There are so many UNESCO World Heritage Sites in China (41 to be exact) that I broke them up into two posts. To read part on, click here.
And now, where was I? Oh yeah, number…
22. Dazu Rock Carving in Chongqing: China doesn’t seem to have any shortage of monks carved on the side of the mountain. This place is home to Confucius, Taoist and Buddhist carvings which does make it a bit different from the rest. One major problem with these old sites is vandalism from the Cultural Revolution. Lucky for the Dazu carvings it was a remote spot which was closed for visitors for a long time so it escaped damage.
23.Mount Wuyi in Fujian Province: I guess the mountain isn’t so special here as much as the environment. The weather and the mountains keep the area moist and warm creating a special pocket for a diverse number of plants and animal species. In fact there are three animal species that are only located in the Wuyi mountains. Accomplished Winter 2016
24. Xidi and Hongcun in Anhui: Right nearby Yellow Mountain (Huang Shan) are these villages. Seen Crouching Tiger, Hidden Dragon? Hongcun is featured in the beginning of the movie as Michelle Yeoh’s hometown. Accomplished Summer 2011
25. Ming and Qing Dynasty Tombs and Mausoleums: This is one of the world heritage sites that is actually spread all over the place. They are in different provinces, different cities. There are a few near Beijing so if I go to one, I’ll consider this one accomplished. A little cheaty, I know, but to see all of them would take a colossal effort.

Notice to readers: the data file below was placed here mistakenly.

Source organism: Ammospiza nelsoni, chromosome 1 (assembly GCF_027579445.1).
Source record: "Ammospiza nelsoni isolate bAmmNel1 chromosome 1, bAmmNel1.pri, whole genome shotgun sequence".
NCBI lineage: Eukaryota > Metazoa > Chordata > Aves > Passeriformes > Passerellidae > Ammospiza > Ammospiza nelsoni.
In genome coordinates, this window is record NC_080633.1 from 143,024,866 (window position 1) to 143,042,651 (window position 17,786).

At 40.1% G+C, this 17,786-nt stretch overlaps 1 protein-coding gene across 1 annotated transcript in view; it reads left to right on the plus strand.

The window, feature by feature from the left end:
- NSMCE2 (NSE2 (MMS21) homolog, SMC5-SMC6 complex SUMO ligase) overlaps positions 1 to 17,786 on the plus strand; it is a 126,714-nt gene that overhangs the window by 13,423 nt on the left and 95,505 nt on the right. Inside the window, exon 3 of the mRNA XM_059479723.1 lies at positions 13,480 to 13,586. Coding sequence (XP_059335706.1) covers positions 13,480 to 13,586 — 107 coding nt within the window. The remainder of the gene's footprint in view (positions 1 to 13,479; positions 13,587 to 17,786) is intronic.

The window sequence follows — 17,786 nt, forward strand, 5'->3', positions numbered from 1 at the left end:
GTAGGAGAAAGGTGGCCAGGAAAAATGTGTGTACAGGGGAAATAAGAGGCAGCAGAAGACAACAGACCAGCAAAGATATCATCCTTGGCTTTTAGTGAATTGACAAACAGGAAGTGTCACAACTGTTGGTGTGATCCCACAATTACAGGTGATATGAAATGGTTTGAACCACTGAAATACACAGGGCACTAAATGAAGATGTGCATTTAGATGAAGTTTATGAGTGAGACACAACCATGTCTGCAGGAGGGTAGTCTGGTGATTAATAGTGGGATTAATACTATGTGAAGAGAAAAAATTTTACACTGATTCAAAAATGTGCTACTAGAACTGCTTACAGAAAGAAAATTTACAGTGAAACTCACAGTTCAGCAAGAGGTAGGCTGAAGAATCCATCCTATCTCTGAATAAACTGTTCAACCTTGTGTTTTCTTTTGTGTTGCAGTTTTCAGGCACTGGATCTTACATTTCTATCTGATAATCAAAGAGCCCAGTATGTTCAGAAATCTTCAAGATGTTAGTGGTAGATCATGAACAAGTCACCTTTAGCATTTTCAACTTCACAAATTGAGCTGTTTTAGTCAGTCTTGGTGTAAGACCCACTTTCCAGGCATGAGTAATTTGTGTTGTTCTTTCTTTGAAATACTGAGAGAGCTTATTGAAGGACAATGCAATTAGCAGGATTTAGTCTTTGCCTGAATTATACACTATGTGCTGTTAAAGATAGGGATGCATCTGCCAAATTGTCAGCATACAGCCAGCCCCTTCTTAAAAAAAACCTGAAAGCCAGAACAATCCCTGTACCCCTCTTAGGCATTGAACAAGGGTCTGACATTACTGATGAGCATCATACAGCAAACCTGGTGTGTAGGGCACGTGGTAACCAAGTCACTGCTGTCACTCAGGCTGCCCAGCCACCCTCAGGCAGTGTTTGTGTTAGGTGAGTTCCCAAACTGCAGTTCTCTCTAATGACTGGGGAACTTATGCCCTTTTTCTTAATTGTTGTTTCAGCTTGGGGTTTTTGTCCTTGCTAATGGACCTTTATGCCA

26. Longmen Grottoes in Luoyong: More statues carved in the side of the mountain by Buddhist monks. I can hear you sighing already. But I have actually seen these and they are pretty unique. Unfortunately many of these statues were defaced during the Cultural Revolution and many are missing their heads. Another interesting fact is if the whole head is missing, then it was looted and probably sold to a museum. But if the head was cracked, or smashed, then it was just destroyed. Accomplished Summer 2010
27. Mount Qingcheng and Dujiangyan Irrigation System in Sichuan Province: The mountain is famous for being an important Taoist mountain, but what sounds much more interesting is the irrigation system. It was one of those ancient engineering marvels in a “how did they do it with no electricity or equipment?!” kind of way. They were built 250 BC (before China was even a united country) to prevent an area from constant, dangerous flooding. The people were so grateful for the engineer in charge of the project they actually treated him like a god. It’s still in use today.